As the temperatures begin to drop and the leaves turn fiery fall colors, many fall-blooming flowers spring up within the garden. Grown in a wide range of colors, heights, textures and shapes, fall flowers enhance surrounding foliage and complement existing plants already in bloom. Oftentimes, plants that are best for pots have a bushy, mounding form and billowing shape.
Wild pansy (Viola tricolor) is an annual, biennial or short-lived perennial, depending upon the hardiness zone. Growing less than 6 inches tall and wide, wild pansies have a moderate growth rate and rainbow of colorful “faces.” Colors include, blue, yellow, white and purple and when planted in containers, create a colorful design. Native to Europe and Asia, wild pansies bloom in fall to light up the garden with color. Their heart-shaped leaves contrast with the bright blooms to produce a bushy, mounding display. Wild pansies grow best in full sun to part shade and well-drained, nutrient-laden soil that is moist. To promote a long flowering season, deadhead the spent blooms. Plant wild pansies in USDA Hardiness Zones 3 to 9.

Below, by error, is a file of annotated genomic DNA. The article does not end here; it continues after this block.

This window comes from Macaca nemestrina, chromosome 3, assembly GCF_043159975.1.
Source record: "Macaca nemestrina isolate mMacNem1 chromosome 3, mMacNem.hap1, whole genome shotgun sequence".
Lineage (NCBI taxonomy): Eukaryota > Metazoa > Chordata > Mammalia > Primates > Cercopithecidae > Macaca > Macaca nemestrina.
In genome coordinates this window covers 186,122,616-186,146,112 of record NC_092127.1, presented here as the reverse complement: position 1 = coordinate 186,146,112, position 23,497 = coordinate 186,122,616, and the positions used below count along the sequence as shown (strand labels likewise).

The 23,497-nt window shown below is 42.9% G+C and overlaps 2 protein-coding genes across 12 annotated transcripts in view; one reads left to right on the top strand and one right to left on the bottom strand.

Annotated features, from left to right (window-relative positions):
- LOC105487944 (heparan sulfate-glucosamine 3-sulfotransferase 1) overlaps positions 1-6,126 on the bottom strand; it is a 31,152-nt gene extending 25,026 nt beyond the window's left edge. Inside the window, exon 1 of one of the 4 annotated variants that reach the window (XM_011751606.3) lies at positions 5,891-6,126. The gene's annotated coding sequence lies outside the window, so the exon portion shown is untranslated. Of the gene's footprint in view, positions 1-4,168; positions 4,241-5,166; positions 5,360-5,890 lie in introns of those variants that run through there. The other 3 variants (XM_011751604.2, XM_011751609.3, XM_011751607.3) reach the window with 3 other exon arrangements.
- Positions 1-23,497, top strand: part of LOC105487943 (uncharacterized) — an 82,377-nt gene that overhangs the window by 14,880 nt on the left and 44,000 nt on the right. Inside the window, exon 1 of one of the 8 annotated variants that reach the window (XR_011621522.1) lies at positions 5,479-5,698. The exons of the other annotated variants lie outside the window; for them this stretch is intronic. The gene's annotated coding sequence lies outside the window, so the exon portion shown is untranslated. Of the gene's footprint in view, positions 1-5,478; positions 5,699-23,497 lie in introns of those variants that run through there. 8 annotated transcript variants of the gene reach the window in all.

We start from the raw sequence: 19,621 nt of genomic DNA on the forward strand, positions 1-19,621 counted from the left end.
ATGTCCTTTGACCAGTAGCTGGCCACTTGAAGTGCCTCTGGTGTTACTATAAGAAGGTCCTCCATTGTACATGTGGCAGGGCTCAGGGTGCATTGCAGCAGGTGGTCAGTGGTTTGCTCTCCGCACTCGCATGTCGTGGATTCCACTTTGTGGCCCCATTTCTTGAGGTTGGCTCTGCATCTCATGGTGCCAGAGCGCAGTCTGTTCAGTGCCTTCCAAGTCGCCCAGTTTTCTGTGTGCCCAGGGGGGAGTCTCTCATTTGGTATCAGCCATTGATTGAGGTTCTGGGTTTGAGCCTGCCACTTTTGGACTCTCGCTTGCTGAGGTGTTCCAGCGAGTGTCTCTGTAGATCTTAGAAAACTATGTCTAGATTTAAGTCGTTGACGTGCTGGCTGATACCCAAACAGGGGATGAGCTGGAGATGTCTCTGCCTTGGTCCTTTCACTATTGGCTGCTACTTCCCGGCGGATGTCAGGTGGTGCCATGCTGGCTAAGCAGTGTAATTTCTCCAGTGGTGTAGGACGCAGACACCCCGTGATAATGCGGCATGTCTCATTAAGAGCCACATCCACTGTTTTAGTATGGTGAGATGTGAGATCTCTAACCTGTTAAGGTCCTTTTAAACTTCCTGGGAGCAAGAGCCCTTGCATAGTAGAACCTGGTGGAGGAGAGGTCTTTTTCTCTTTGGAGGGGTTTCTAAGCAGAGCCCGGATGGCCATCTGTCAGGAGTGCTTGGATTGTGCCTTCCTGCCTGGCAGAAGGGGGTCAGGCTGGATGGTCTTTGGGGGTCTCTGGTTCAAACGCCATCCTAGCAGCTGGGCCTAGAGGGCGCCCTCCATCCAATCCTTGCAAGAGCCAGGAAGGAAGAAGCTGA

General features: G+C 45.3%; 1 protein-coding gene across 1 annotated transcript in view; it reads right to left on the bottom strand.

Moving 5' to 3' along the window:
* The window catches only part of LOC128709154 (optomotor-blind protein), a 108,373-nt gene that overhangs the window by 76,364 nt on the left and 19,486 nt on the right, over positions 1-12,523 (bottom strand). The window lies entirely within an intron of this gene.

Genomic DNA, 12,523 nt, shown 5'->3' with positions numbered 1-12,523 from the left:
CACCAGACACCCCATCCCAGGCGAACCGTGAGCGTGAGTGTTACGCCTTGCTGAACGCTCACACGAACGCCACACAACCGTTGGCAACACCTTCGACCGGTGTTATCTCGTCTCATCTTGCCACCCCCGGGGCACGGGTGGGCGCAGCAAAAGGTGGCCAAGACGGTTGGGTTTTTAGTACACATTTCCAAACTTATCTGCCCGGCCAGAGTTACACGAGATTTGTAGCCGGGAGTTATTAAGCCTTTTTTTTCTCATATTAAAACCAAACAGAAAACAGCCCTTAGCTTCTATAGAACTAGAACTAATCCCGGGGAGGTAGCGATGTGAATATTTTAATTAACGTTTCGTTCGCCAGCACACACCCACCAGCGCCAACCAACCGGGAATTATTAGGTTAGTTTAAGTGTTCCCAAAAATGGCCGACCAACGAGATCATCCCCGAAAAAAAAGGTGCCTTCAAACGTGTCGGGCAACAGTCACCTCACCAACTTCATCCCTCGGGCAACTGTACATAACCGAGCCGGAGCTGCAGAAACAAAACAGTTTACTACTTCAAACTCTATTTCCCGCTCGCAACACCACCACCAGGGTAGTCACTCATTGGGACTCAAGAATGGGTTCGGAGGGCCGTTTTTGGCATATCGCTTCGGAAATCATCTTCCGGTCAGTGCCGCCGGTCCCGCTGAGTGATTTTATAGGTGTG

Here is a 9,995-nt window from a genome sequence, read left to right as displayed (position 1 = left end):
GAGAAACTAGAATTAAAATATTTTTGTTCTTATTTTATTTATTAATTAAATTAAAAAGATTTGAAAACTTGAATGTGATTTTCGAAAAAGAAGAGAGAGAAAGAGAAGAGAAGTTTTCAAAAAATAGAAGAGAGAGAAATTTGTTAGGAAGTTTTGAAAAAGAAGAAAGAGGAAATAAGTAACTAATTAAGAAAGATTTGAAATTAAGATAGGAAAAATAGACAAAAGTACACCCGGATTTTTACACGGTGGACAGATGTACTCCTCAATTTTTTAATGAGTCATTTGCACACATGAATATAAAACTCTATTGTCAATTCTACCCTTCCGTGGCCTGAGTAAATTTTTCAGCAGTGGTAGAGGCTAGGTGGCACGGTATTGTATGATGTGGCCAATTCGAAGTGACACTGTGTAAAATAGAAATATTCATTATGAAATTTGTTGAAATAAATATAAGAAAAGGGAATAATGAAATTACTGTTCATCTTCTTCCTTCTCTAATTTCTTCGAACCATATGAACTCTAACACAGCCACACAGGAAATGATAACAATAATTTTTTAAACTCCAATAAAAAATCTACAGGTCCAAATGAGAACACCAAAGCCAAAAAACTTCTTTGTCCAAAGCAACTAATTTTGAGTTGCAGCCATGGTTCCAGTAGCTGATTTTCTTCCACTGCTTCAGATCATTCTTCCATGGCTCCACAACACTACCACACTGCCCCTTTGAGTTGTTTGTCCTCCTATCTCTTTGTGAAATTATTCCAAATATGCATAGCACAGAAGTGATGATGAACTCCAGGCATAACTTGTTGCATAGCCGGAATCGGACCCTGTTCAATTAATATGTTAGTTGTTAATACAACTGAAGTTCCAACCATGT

Callie Rose Star
Callie Rose Star (Calibrachoa "Callie Rose Star") is an annual fall flower with a vigorous growth rate and spreading, mounding habit. Growing 6 to 12 inches tall and wide, Callie Rose’s mass of unusual blooms creates a striking container plant. The swirl of deep red and white makes for a visually stimulating design. Callie Rose Star flowers bloom throughout the day, including at night, making for a long-lasting fall flower variety. They require full sun only and well-drained soil. Callie Rose also requires a regular feeding to ensure a healthy flower. Plant in USDA zones 8 to 11.
Stonecrop (Sedum "Autumn Joy") is a perennial with an upright, clumping growth habit and form. Beginning in August, the pink to copper flowers emerge to last into November, creating a long-lasting blooming season. Growing 1 to 3 feet tall, the green succulent stems and leaves contrast with the flowers to create a perfect fall container plant. A butterfly attractant, stonecrop flowers have a moderate growth rate. To grow in other areas of the garden, divide stonecrop in spring. Stonecrop grows best in full sun to partial shade and fertile, moist soil. Plant in USDA Zones 3 to 11.